WVU Press House Style Guide

In most incidences, the West Virginia University Press follows Chicago style. The items below are editorial decisions we have made that may not line up with Chicago’s recommendation.

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Numbers/Dates/Times:

  • Spell out whole numbers one through one hundred and all round numbers (i.e., thirty, four hundred, two thousand), except in technical or impractical context (i.e., 60 miles per gallon, 15 million people)
  • Spell out ordinal numbers (i.e., fortieth), unless this conflicts with accepted usage (i.e., 100th Congress)
  • For dates, we prefer the month-day-year style (i.e., November 13, 1987)
  • AD, BC, CE, and BCE should be in small caps and have no periods. Remember AD precedes a date, but follows a century; all others follow both (i.e., AD 340, fourth century AD, 290 BC)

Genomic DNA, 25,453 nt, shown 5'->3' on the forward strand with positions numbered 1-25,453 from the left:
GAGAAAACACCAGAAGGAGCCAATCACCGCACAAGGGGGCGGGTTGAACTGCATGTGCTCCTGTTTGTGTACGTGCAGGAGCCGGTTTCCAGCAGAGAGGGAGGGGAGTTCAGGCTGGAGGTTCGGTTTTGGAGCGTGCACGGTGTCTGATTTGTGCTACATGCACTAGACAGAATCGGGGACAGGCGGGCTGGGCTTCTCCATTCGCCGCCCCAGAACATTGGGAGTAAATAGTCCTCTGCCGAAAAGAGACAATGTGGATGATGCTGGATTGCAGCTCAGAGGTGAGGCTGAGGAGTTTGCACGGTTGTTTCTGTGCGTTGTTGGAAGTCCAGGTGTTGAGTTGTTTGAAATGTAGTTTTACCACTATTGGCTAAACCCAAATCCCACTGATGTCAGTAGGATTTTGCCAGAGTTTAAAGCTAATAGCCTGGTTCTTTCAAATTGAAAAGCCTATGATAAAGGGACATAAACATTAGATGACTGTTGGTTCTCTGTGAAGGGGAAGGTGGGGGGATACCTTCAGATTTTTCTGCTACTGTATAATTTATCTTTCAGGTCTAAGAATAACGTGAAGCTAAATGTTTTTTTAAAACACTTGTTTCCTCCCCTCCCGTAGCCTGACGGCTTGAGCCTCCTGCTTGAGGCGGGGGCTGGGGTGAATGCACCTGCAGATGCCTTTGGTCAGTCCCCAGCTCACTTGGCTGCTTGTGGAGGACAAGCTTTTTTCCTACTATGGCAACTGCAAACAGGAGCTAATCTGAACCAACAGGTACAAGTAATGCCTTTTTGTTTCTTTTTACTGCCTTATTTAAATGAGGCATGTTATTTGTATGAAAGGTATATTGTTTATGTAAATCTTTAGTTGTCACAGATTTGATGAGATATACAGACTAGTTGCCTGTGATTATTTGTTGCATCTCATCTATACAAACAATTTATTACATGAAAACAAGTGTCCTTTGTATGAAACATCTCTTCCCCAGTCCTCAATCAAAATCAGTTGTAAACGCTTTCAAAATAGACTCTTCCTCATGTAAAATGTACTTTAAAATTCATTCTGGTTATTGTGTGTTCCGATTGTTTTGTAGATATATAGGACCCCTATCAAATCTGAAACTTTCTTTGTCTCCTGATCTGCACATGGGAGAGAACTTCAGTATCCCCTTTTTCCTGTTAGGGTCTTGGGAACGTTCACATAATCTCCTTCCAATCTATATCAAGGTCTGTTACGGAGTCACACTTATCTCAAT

• For time, use “a.m.” and “p.m.” (lowercase, with periods)

Punctuation:

  • Use the serial comma/Oxford comma
  • Use curly quotation marks (not straight)
  • There should only be a single space after a period
  • We follow the three-or-four dot ellipses method (see Chicago 13.48). There should be a space before and after each dot (i.e., The dress . . . was blue)
  • Leave a space between a person’s initials (i.e., H. G. Wells), but not in abbreviations or acronyms (i.e., U.S., NATO)
  • For personal names ending in s, add an apostrophe and an s to make it possessive (i.e., Jones’s, Jess’s); for place names ending in s, add just the apostrophe (i.e., United States’, Illinois’)
  • Letters as letters (i.e., the letter a) and words as words (i.e., the spelling of castle) are italicized
  • Extracts (block quotes) should be flush left, with a blank line before and after

Internet:

  • Capitalize “Internet” and “World Wide Web”
  • “website” is one word, lowercased
  • “online” should be a single, lowercase word
  • “e-mail” should be lowercase and hyphenated. The same goes for “e-book” and similar terms
  • Verbs: log in, log on, log out, log off
  • Adj: log-in, log-on, log-out, log-off
  • Noun: login, logout

Note: While these rules, along with Chicago style, are almost always followed, certain topics and author preferences may be taken into consideration.